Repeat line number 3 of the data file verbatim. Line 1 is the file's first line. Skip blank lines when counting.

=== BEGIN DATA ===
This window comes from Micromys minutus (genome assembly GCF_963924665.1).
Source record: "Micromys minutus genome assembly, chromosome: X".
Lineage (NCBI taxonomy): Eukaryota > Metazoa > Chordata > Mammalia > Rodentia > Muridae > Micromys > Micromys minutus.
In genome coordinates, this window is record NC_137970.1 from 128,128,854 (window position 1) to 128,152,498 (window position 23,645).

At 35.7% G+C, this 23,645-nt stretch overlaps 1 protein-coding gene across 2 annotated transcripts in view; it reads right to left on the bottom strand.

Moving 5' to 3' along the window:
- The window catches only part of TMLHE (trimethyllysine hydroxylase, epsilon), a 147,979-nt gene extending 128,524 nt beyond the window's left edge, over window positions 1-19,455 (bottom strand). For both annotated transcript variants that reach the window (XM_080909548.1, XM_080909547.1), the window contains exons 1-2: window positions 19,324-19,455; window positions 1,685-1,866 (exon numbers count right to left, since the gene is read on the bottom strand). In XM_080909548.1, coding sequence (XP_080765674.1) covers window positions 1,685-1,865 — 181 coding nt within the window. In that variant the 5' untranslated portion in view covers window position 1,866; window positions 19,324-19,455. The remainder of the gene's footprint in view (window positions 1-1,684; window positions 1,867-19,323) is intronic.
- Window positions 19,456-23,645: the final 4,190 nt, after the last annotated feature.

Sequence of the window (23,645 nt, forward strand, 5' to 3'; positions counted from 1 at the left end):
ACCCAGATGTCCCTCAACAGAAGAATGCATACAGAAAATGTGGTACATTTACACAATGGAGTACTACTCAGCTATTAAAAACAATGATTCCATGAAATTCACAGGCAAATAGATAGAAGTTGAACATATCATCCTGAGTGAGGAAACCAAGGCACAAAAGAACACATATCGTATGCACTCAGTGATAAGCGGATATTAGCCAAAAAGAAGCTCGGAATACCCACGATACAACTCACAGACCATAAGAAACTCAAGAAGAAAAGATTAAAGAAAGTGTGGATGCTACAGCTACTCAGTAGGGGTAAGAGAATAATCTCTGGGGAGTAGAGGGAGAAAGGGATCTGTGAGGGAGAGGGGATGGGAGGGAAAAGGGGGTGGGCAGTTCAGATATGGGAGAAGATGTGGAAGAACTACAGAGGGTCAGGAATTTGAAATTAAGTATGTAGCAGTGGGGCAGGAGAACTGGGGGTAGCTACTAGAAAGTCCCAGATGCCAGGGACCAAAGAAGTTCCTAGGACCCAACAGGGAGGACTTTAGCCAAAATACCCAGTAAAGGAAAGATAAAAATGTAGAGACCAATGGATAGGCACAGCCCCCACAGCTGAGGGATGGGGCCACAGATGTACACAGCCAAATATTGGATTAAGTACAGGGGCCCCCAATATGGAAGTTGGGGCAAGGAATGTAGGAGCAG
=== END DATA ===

Lineage (NCBI taxonomy): Eukaryota > Metazoa > Chordata > Mammalia > Rodentia > Muridae > Micromys > Micromys minutus.